The immune system?s role in protecting the host from influenza virus infection has been extensively studied; however, leukocyte interactions with tissue-resident stem cells and extracellular matrix (ECM) components are increasingly being realized as essential for mediating tissue homeostasis and recovery. While recent single-cell RNA sequencing applications have allowed researchers to observe dynamic changes in gene expression profiles of individual tissue cell types throughout the course of the infection, how these cells spatially network to enact complex processes such as tissue repair remains poorly understood. As a demonstrative example of this gap in understanding, conditional deletion of a crucial repair-related growth factor, amphiregulin (Areg), in T cells impairs recovery after challenge with influenza virus. In light of the relatively small number of T cells among all lung-resident amphiregulin-producing cells, their overall significance is rather striking ? in addition to several other leukocyte-derived sources of Areg, lung epithelial and mesenchymal cells have also been shown to produce this growth factor during respiratory infections and in similar pathologic settings. Reconciling the massive presence of Areg during repair with the non-redundant roles of Areg from distinct low-frequency cell types necessitates further appraisal of the cell-to-cell interactions that dictate such processes. The major goals of this project are to: (1) characterize the role of Areg?s heparin-binding domain for mediating recovery from influenza virus infection, (2) assess the relative influence of deposited and/or cell surface?localized heparan sulfate proteoglycans in spatially defining T cell?derived Areg signaling, and (3) determine how these tissue processes dictate susceptibility to severe influenza outcomes. Successful completion of this proposal?s objectives will provide a greater understanding of T cell?derived factors that mediate protection against influenza virus and potentially impact our comprehension of immune mechanisms that contribute to severe disease.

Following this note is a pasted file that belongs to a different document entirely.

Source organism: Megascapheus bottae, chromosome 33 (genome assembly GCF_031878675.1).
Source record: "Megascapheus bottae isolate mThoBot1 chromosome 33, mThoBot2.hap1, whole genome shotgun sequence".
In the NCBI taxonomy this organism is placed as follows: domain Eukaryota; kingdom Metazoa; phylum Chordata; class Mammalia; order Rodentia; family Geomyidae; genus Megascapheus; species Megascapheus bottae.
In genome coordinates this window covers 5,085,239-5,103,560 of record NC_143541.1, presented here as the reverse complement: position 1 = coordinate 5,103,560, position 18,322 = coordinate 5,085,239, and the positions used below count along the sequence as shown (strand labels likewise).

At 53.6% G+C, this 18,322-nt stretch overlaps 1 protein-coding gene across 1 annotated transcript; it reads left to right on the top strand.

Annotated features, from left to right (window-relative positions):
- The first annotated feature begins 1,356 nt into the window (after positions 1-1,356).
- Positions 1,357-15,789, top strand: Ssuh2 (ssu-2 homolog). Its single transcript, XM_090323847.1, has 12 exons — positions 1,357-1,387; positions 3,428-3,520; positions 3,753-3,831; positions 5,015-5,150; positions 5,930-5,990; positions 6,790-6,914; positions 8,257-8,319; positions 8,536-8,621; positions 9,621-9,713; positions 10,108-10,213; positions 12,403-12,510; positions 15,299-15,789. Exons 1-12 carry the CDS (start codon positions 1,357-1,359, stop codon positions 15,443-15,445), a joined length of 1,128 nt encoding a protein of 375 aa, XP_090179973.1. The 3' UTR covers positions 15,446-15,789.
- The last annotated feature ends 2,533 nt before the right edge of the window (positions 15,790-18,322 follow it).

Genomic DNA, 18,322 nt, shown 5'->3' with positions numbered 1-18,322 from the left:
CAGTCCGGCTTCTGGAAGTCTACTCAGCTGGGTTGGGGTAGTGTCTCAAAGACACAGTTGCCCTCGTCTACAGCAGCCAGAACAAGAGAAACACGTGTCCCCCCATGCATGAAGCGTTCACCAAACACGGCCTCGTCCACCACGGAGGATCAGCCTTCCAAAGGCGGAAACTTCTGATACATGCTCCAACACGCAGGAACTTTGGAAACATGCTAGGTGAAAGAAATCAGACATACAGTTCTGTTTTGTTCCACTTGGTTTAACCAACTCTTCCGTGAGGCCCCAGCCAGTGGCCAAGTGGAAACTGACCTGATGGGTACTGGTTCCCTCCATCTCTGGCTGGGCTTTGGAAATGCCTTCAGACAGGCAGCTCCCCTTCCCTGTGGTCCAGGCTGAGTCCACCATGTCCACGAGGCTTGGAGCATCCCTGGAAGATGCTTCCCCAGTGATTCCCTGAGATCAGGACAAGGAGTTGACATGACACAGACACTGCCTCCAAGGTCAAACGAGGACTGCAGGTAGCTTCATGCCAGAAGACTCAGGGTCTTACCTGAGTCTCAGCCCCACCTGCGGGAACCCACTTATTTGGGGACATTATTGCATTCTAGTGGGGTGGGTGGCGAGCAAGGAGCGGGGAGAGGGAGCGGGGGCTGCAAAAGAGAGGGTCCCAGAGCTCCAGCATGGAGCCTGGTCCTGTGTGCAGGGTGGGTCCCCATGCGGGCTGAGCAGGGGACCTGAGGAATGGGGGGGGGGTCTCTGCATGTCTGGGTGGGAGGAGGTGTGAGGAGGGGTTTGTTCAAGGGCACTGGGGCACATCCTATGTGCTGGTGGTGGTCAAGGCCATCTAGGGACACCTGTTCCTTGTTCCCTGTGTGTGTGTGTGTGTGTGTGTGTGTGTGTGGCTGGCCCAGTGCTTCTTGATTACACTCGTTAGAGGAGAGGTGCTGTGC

Seasonal influenza A virus infections account for approximately 250,000?500,000 deaths worldwide each year. Given the clinical significance of epithelial regeneration in recovery from infection and preventing secondary pneumonias, a comprehensive understanding of the processes that regulate repair is integral for the development of interventions aimed at limiting susceptibly to respiratory viral infections. This proposal seeks to define the mechanisms that influence spatial restriction of immune-mediated repair factors to develop a deeper understanding of the signals that dictate tissue protection and reduce disease severity.